“You’re fishing for an octopus my nephew,” Iroh said. “You need a tightly knitted net, or he will squeeze through the tiniest hole and escape.”

“I don’t need your wisdom right now uncle.” Zuko said straightening. Mentally he slapped himself. Wasn’t his uncle’s presence –and inevitable proverbs- what he had just been wishing for?

“I’m sorry. I just nag you because…well…ever since I lost my son…” Iroh tried to explain.

“Uncle, you don’t have to say it.” Zuko tried awkwardly to help him.

“…I think of you as my own.” Iroh finished.

Zuko turned, touched. Of all the things his uncle could say, that was the last the thought he would. “I know uncle.” He bowed. “We’ll meet again.” Before he had a chance to turn, Iroh hugged him tightly. Zuko hugged him back briefly. “After I have the Avatar,” he concluded.


Zuko got in the boat and before he lowered himself on the sea he turned to Iroh for a last piece of advice. The old man didn’t disappoint him.

“Remember your breath of fire. It could save your life out there.”

“I will.” He promised.

“And put your hood up. Keep your ears warm.” Iroh called after him.

“I’ll be fine.” Zuko answered rolling his eyes.


Zuko monitored the boat through the icebergs. The cold was almost unbearable, worse than on the South Pole. He took a look at the guard tower and quickly hid behind a block of ice. The walls had a lot of damage, but still he couldn’t pass through them unnoticed. Zuko suddenly understood what Lia had meant. It was next to impossible to enter the city at all. He anchored his canoe the nearest he could get to the wall itself. There was no way in. He almost turned to leave when he heard some seals. They were diving inside a small hole in the ice and didn’t reappear anywhere near.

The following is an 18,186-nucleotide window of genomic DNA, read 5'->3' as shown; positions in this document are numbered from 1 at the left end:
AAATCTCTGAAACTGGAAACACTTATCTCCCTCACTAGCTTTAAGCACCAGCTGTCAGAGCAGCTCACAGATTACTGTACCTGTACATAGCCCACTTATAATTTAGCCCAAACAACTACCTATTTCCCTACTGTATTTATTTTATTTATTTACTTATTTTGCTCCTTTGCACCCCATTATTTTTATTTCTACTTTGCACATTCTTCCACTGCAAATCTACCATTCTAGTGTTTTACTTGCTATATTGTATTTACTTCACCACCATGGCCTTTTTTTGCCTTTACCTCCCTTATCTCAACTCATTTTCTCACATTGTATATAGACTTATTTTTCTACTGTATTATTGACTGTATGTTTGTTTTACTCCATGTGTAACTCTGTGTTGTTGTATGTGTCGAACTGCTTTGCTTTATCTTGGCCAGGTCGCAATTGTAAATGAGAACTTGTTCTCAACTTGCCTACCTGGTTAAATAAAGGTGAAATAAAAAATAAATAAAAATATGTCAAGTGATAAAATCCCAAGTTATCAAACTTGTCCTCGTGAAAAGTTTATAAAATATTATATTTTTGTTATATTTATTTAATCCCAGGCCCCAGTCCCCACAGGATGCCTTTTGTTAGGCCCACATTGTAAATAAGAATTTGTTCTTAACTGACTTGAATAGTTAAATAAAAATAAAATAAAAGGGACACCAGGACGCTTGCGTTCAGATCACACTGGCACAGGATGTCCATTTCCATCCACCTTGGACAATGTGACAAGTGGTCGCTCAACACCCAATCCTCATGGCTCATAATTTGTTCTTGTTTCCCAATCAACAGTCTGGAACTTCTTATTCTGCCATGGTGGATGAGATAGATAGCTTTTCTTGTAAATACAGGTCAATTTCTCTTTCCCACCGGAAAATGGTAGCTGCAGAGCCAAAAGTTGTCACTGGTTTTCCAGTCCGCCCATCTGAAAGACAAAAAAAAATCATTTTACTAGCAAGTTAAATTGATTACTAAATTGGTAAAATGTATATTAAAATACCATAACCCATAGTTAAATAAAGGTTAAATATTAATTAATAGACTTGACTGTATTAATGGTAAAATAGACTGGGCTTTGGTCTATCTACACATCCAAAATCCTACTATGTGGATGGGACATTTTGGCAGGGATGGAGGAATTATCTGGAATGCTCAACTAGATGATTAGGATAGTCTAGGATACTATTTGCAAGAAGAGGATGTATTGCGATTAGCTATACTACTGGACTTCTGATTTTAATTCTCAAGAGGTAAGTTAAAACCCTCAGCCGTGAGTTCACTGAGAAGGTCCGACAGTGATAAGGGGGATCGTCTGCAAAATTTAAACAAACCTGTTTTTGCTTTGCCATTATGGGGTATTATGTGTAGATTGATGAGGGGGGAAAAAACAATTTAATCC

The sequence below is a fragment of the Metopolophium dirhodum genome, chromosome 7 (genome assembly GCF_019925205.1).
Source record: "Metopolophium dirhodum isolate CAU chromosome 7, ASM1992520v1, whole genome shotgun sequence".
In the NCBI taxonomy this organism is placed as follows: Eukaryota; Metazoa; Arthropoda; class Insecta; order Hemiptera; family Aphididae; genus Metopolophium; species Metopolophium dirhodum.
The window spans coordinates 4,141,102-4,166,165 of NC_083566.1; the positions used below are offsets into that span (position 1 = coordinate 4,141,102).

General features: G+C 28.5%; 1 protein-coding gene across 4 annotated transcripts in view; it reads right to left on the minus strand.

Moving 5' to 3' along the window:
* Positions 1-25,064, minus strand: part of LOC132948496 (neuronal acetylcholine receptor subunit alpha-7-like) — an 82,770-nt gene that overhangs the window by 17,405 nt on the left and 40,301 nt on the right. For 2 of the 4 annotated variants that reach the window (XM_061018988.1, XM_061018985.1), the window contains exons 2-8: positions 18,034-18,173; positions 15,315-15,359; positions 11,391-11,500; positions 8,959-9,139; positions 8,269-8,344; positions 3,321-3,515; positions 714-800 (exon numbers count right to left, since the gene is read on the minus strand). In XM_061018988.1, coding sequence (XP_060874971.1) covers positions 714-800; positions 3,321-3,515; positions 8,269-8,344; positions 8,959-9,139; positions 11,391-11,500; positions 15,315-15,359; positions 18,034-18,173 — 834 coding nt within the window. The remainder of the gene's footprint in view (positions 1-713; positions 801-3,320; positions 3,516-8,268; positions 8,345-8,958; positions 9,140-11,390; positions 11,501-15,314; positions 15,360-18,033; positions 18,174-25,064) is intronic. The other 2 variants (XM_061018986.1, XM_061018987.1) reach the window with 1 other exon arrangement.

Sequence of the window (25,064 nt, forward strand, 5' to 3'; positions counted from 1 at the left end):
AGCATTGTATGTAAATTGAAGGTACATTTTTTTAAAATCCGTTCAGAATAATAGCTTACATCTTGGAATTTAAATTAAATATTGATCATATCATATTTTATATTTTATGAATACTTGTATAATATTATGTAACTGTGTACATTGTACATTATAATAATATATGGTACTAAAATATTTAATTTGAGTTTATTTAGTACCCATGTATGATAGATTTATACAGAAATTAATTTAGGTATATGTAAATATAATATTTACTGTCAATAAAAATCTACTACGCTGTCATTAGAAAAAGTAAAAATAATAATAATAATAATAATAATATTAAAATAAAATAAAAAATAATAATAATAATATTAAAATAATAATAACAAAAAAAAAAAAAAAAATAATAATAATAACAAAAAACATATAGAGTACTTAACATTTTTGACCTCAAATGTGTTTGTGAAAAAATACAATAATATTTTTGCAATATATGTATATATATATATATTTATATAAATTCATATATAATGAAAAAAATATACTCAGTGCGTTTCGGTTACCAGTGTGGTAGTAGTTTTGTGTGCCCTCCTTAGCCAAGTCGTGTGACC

“Where are they going?” Zuko wondered aloud. “They have to come out somewhere for air.” Not seeing any better chance to make any process he took a deep breath and dived in.


Just when he thought he’d run out of air he saw an opening. Zuko used his remaining strength to half-swim half-drag himself out of water. Once he had somewhat regained his breath he realized just how cold he was. He curled into foetal position trying in vain to get any warmer. Seeing no other solution, Zuko breathed deeply and exhaled fire a few times. He slowly returned to a more normal temperature.

“Be quiet!” he shouted at the seals, succeeding in silencing them for a few moments. He staggered to his feet and started looking for an exit to the city.


There was a powerful steam running through the other end of the icy cave. Zuko hesitated only for a moment before he started climbing up, going against the current. He almost lost his footing a few times, but managed to climb out of the tunnel. Then he could swim easier to the top of what seemed like a huge lake of salt water covered by a low dome of ice. He took a few deep breaths before diving again in search of an exit. One of the other tunnels that ended there seemed to emit light. Zuko headed through it looking for an opening. He found one, blocked with a thin layer of ice. He didn’t have much breath left and the ice wouldn’t budge. Desperate he tried the only trick in regard to water that Lia had taught him and he had manage to master.


He heated the ice, careful not to let the warm water escape. In no time the ice gave way. Zuko would have celebrated if he had any strength at all left. He couldn’t even come out of water. Just when he was ready to give up, a pair of hands dove in and dragged him out. He felt the familiar wave of burning energy surge through him, combined with warm air. Lia helped him lie on the floor of the small tunnel they were in, near the opening.

“Rest a little.” She told him breathing heavily. “The Avatar is near.”

“I don’t need rest,” Zuko told her sitting up. “You said you’d show me the way.”

Lia sighed. “And I will. But stay quiet.”

“Lia,” Zuko called her as she turned, “thanks for saving my life, again.”